Case discussion: How would you treat this patient? [22 January]

This week we have an interesting case from Dr Slavko Doslo. A 40-year-old female with concerns about a lonely lesion noted on her foot. 

Please review and describe the clinical and dermoscopic images. What is your evaluation, and differential diagnosis? What would you do?

Case discussion Slavko Doslo     Case discussion Slavko Doslo


Here is the same lesion 10 months later and the results. What is your conclusion and what are the next steps you would take to treat this patient?

Case discussion   Case discussion

We encourage you to participate in the case discussions and submit your own clinical images and questions, so we can all learn together.


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6 comments on “Case discussion: How would you treat this patient? [22 January]

  1. Marginal area, non parallel ridge, non typical pattern , less than 7 mm, follow up in 3/12 although it looks like Crista reticulated pattern nevus but the dots are located asymmetrically and melanoma can’t be ruled out.

  2. I guess you could call it a chaotic lesion with dots more concentrated in one part of the lesion and rest appears structure less. Quite a few dots appear in the periphery of the lesion, and there is a small greyish area in the centre of the lesion. Not a clear ridge pattern but definitely no furrows either. Not sure – so I would opt to biopsy this based on the findings in the initial pic.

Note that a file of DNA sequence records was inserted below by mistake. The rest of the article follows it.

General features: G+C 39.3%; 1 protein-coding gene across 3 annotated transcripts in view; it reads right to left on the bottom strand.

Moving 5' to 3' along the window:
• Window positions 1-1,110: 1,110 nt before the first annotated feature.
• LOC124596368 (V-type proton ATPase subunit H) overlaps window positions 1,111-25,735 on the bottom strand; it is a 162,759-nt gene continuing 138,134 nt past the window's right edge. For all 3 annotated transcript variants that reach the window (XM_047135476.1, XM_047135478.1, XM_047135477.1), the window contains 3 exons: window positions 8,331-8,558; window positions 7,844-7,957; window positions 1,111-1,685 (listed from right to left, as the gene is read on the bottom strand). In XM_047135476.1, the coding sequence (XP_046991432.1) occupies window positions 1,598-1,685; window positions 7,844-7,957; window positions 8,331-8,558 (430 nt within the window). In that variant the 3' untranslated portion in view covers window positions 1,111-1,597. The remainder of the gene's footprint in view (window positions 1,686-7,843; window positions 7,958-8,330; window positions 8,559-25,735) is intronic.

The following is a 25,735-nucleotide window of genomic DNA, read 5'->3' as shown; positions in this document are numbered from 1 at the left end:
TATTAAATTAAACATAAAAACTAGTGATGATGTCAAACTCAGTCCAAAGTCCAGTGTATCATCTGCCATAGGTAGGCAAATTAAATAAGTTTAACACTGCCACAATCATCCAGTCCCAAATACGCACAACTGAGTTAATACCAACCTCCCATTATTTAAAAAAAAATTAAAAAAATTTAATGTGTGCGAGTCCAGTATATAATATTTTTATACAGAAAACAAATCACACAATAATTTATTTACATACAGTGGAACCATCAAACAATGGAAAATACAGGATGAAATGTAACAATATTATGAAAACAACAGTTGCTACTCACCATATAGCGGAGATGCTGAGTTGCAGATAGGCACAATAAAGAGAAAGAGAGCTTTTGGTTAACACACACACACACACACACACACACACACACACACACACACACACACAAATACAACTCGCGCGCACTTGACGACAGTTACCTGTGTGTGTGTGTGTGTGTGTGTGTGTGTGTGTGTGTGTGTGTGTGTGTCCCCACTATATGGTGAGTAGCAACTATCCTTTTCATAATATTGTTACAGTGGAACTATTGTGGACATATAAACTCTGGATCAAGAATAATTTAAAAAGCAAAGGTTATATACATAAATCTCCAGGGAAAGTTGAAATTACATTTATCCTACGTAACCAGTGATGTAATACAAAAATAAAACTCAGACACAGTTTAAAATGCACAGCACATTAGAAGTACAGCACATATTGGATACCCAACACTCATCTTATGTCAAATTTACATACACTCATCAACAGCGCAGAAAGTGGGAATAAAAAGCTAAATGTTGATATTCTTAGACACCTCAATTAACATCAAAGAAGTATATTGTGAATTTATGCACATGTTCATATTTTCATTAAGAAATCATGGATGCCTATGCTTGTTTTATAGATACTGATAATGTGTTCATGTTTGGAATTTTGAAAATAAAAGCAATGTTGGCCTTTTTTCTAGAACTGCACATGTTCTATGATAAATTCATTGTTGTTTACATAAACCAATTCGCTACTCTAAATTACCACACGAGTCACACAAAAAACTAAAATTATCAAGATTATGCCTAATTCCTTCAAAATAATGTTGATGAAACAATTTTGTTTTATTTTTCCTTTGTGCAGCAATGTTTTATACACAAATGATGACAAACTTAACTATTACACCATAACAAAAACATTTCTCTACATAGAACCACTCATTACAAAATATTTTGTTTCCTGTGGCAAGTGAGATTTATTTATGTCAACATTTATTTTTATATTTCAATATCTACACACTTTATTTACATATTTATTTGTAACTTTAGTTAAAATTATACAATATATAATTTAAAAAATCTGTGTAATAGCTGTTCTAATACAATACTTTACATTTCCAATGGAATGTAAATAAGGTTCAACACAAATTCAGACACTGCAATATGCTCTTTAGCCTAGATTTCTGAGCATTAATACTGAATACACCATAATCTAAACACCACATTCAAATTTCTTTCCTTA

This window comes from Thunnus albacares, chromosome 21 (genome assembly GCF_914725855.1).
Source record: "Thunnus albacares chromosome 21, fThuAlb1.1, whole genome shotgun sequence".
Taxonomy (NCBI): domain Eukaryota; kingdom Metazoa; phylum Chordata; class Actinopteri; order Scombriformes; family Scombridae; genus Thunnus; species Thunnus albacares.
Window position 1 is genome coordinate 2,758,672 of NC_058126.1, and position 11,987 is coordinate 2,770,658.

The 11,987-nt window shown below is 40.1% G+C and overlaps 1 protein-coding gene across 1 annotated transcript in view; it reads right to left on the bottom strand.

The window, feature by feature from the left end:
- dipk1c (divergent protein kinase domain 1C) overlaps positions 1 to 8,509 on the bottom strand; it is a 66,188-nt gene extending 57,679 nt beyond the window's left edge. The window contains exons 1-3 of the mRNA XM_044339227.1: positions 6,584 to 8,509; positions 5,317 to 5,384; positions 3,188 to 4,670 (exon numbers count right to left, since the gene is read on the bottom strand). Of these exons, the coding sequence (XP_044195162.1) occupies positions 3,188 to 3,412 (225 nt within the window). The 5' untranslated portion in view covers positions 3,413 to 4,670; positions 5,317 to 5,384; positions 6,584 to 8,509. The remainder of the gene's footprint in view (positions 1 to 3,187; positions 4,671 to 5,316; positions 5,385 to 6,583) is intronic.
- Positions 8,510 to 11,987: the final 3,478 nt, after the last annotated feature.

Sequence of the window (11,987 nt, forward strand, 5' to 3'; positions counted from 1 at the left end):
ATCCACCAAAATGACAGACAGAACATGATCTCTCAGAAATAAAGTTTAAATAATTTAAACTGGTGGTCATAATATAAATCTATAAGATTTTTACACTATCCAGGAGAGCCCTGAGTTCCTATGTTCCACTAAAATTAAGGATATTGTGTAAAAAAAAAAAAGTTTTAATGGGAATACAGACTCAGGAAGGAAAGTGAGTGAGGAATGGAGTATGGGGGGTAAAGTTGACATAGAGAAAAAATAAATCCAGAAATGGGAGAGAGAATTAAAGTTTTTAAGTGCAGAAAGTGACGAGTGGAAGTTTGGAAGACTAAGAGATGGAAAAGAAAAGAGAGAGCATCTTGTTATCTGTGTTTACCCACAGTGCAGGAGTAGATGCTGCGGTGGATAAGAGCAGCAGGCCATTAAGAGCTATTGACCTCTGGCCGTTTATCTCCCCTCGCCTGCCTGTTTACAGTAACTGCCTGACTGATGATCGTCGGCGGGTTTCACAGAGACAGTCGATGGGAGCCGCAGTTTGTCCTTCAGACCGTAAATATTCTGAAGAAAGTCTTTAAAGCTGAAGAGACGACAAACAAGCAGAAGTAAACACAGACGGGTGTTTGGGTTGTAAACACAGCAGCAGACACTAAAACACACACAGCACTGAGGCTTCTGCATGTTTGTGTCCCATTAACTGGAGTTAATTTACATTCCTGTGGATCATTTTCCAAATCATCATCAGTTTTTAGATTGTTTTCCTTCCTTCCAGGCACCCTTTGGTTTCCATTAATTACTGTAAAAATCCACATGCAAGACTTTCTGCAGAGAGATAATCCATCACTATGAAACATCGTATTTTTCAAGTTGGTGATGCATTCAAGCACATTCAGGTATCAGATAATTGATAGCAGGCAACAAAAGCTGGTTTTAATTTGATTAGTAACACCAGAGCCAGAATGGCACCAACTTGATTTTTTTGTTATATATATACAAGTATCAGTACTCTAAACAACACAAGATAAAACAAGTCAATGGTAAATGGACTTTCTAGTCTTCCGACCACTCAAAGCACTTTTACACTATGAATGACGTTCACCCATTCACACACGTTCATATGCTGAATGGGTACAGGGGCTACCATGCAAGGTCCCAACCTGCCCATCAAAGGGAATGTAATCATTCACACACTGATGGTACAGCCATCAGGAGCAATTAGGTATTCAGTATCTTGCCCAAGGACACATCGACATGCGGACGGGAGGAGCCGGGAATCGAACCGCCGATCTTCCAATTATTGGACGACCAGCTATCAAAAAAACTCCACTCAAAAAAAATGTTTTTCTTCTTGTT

I cannot detect any clear change after 10months observation – other then that the overall lesion appears a bit more pigmented – likely seasonal change!? Biopsy report says mild dysplastic naevus – I would be happy to not do anything more at this stage.

  3. It’s been excised with narrow margin & results is a mild dysplastic nevus so no need for further excision. For moderate or severe dysplastic nevus further excision with 5 mm margin is indicated.

  4. With the result revealing a mild dysplastic naevi completely excised, It I safe to do nothing further

  5. There has been a significant change in the structure of this lesion in a period of 10 months. Clinically it is not behaving like a benign naevis. I would be speaking to the pathologist and requesting further review

  6. tricky case, right? age is “borderline” for higher risk, and patient expresses “concern” about the lesion. For me – that is enough, and it is lonely, to remove. On clinical and dermoscopy, I don’t see anything to worry me, but the history / risk overrides that, for me. I would excise fully with a large punch. report of mild dysplasia really is meaningless – it is benign and no further action is needed. I would urge GPs not to monitor these lesion – you are only waiting for things to get worse. make a decision on the day